News & Analysis

Just Do It: Kaepernick Secures Nike’s Financial Future

merlin_143309763_7da918ed-2d47-451b-ab54-85d84d751849-superJumbo.jpgA billboard on top of the Union Square Nike store features the former 49er’s quarterback Colin Kaepernick. Photo: Eric Risberg/Associated Press

After Nike Inc. announced on September 3rd that Colin Kaepernick is the face of the “Just Do It” 30th anniversary marketing campaign, many customers set their sneakers aflame in protest of the company’s decision and proudly posted videos of the destruction on social media with “#boycottnike.” Many question Nike’s decision to partner with a controversial activist in Kaepernick, but frankly, this business decision is exactly what Nike needs.

The global shoe and athletic wear market is shifting. Adidas in particular is rapidly gaining market share through their recognizable three stripe logo and partnerships with headliner athletes and celebrities, such as Lionel Messi, James Harden, and Kanye West. In Q3 of 2017, Adidas posted a 31 percent increase in North America revenues, while Nike and Under Armour slid 3 and 5 percent, respectively. This trend has continued into 2018 as Adidas posted a 23 percent increase Q1 compared to Nike’s flat revenues.

Nike has gained a reputation for not caring about social issues, especially with their abominable working conditions and dreadful pay for factory workers in developing countries.

Launched in 2008 in response to a PR crisis, the Girl Effect campaign seeks to inspire the world’s most influential leaders to incorporate girls’ needs into the global development agenda and end female poverty. Despite Nike leaving their stamp all over the global anti-poverty movement, they have neglected their own workers. Nike has 75 factories under contract in Vietnam with roughly 80 percent of the workers being women and girls with some as young as 16 years old, per the minimum working age under Nike’s Code of Conduct. In a 2016 article for Slate, 8 years after the new campaign was launched, Maria Hengeveld interviewed 18 women working at 5 different Nike factories outside of Ho Chi Minh City, Vietnam. All 18 “reported pay so low they could not even meet the basic needs of their families, let alone save money or contribute to their communities.” The women also reported that they are constantly harassed and abused in their workplaces and strongly discouraged from speaking their opinions.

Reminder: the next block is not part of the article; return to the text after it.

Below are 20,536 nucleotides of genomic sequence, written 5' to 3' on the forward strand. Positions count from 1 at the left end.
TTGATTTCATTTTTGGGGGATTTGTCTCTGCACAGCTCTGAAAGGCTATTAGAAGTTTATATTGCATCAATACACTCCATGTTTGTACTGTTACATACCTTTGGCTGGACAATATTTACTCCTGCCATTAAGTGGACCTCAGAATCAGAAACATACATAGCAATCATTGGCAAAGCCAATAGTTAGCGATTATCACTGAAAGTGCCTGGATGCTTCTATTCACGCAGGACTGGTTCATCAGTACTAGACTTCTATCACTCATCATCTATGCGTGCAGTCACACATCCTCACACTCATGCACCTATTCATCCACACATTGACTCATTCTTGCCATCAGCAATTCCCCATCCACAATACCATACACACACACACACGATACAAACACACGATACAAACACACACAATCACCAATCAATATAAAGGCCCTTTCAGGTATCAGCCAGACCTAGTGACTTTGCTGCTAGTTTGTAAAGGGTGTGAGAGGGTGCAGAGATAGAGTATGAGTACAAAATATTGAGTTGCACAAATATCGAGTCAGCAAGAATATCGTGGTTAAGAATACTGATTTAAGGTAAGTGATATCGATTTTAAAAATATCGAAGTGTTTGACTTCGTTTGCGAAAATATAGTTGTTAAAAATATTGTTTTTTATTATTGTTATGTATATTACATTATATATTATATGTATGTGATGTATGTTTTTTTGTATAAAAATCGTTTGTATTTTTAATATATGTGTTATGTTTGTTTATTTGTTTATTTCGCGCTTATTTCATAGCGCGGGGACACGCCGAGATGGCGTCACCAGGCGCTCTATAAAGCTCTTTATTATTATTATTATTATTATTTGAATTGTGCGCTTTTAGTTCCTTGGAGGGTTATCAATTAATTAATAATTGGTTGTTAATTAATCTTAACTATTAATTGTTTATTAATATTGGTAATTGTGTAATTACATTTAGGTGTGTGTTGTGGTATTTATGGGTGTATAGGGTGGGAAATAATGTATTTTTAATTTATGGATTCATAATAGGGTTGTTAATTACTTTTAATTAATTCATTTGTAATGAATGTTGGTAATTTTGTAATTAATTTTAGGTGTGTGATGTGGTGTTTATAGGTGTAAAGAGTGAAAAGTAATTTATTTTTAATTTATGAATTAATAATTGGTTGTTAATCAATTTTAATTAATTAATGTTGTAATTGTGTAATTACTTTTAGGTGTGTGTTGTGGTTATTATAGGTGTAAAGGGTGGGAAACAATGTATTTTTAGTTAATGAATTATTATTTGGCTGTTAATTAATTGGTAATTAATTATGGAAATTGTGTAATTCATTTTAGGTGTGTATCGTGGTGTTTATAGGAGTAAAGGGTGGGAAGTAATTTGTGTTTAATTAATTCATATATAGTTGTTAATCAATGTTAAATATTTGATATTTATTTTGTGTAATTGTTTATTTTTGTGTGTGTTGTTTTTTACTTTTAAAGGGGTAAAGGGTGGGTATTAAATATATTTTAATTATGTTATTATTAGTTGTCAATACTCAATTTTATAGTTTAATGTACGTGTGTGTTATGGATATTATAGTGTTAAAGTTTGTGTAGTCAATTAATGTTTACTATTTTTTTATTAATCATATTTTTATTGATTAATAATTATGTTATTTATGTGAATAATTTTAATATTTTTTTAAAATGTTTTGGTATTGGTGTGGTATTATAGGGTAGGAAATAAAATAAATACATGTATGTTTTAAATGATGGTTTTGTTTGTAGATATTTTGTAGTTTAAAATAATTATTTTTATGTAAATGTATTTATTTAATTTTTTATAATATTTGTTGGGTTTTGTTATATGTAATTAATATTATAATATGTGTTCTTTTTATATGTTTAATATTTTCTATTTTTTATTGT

Critics of the recent Kaepernick marketing campaign cite these issues as evidence that Nike is insincere towards social issues and is one of the “systems of oppression” that Kaepernick kneeled against. Those that have voiced out against Nike have generally been older conservatives. For Nike, this demographic is practically meaningless. In recent years, Nike has made a conscious effort to attract a younger, more diverse customer base through endorsements and targeted advertisements, such as their “more than an athlete” and “equality” campaigns. These marketing campaigns have diversified their consumer base and attracted young people of color, especially, to purchase their products. The Kaepernick marketing campaign angers an ever-shrinking portion of the U.S. market that Nike cares little about.

In the current hyper-political culture, the videos of burning sneakers on Instagram and an early morning tweet from President Trump can be significant, if not constructive, brand attention. People are obsessed with outrage these days, and so Nike simply decided to feed consumers exactly what they want. The notion that Nike didn’t expect the outrage on social media or that their stock may drop a few points is small-minded indeed.

From a financial perspective, Nike has already benefited from their new marketing campaign. Online sales are up 31 percent compared to 17 percent for the same period last year. Nike lost $4.16 billion in market capitalization on the day that it announced the marketing partnership but has since seen the stock price return to previous levels; analysts at Wedbush Securities, optimistic about Nike’s future outlook, have raised their target price from $85 to $90. The marketing campaign has showered Nike free publicity and air time; Apex Marketing Group estimates that the first day’s attention alone was worth $163 million.

Regardless of one’s personal opinion on Colin Kaepernick, history has already determined that he will be remembered as an activist who attempted to stand up, or kneel down, for race inequality. Nike took a calculated risk that, for now, appears to be paying off.

Categories: News & Analysis

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